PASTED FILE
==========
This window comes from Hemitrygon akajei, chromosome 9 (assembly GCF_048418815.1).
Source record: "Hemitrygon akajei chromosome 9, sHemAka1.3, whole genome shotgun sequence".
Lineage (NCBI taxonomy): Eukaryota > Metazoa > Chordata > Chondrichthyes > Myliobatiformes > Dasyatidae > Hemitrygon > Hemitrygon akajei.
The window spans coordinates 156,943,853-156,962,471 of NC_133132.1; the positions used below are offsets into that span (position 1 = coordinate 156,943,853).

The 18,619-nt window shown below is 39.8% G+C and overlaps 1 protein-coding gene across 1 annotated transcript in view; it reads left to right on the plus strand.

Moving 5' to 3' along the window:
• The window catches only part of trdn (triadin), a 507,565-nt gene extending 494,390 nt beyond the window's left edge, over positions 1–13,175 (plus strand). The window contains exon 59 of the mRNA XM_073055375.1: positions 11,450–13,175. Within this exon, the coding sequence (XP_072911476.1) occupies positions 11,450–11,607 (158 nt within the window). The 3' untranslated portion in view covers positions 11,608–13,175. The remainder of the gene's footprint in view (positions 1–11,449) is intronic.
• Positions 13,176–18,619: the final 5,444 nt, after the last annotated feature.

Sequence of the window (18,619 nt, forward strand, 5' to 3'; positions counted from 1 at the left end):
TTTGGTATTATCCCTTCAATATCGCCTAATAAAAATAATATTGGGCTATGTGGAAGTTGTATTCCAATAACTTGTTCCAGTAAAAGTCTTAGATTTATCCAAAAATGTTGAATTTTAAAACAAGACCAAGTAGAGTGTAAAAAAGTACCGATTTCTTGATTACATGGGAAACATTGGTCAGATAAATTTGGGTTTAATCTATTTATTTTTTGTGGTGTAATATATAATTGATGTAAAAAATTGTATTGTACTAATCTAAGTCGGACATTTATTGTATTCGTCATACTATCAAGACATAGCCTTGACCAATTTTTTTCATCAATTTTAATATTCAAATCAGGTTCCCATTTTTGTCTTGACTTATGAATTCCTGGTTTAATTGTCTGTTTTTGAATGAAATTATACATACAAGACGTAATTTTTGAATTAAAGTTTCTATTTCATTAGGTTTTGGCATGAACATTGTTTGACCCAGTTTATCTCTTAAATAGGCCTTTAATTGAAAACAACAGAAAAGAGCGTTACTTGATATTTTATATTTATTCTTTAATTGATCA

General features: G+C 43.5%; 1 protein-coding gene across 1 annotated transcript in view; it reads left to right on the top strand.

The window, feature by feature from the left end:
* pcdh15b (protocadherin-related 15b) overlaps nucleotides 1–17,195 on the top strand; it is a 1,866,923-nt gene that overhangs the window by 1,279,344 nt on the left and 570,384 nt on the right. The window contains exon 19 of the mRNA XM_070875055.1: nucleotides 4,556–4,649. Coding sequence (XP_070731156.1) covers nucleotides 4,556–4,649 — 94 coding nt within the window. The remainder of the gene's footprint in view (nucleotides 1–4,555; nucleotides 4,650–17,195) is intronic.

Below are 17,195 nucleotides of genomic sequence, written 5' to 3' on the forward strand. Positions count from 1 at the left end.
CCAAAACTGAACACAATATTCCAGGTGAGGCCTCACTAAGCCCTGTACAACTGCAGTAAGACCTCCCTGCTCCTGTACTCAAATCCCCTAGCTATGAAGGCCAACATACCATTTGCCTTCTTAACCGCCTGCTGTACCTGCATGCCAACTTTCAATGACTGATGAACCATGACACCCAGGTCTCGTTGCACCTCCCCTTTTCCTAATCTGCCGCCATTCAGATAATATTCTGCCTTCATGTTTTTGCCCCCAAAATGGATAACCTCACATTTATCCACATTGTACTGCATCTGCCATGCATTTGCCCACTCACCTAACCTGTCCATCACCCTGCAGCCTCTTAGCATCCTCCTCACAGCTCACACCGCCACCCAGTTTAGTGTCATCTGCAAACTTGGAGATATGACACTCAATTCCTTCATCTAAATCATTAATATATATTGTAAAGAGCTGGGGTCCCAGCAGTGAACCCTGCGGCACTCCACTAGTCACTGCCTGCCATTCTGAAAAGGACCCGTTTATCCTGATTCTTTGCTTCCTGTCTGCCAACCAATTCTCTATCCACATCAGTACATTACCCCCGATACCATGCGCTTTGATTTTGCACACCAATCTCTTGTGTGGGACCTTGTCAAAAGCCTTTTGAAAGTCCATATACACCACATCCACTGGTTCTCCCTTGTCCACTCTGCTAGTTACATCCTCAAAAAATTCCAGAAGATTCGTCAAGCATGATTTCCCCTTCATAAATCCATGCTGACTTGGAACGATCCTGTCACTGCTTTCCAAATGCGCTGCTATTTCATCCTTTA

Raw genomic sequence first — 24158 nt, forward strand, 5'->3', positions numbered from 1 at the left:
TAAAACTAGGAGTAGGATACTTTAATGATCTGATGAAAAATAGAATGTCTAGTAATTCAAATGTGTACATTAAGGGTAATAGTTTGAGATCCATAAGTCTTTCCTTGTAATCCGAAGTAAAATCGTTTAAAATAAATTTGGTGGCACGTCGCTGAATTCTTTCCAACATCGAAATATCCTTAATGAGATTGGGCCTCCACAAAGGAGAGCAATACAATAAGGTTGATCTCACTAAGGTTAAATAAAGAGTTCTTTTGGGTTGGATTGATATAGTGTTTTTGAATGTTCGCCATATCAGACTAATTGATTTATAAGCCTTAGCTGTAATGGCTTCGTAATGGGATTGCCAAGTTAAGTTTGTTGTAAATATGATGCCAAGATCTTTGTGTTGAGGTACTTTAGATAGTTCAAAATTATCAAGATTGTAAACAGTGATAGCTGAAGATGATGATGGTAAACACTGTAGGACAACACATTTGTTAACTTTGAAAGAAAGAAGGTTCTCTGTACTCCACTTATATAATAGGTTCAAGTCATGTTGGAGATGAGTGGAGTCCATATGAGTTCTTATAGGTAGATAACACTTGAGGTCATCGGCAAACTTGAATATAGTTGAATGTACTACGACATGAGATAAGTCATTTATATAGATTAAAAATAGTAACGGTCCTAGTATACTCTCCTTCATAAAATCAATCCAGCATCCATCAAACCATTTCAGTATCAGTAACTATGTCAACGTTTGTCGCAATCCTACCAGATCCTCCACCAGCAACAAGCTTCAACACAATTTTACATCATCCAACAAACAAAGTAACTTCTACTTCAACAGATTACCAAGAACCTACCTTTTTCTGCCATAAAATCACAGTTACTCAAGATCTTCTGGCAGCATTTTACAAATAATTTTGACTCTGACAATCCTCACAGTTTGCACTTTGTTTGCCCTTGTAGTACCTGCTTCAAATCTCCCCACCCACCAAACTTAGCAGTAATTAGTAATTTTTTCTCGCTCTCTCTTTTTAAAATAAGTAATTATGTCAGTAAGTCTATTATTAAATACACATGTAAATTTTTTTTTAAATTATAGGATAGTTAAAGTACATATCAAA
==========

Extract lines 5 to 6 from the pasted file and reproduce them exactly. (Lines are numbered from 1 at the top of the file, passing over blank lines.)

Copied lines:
The 18,619-nt window shown below is 39.8% G+C and overlaps 1 protein-coding gene across 1 annotated transcript in view; it reads left to right on the plus strand.

Moving 5' to 3' along the window: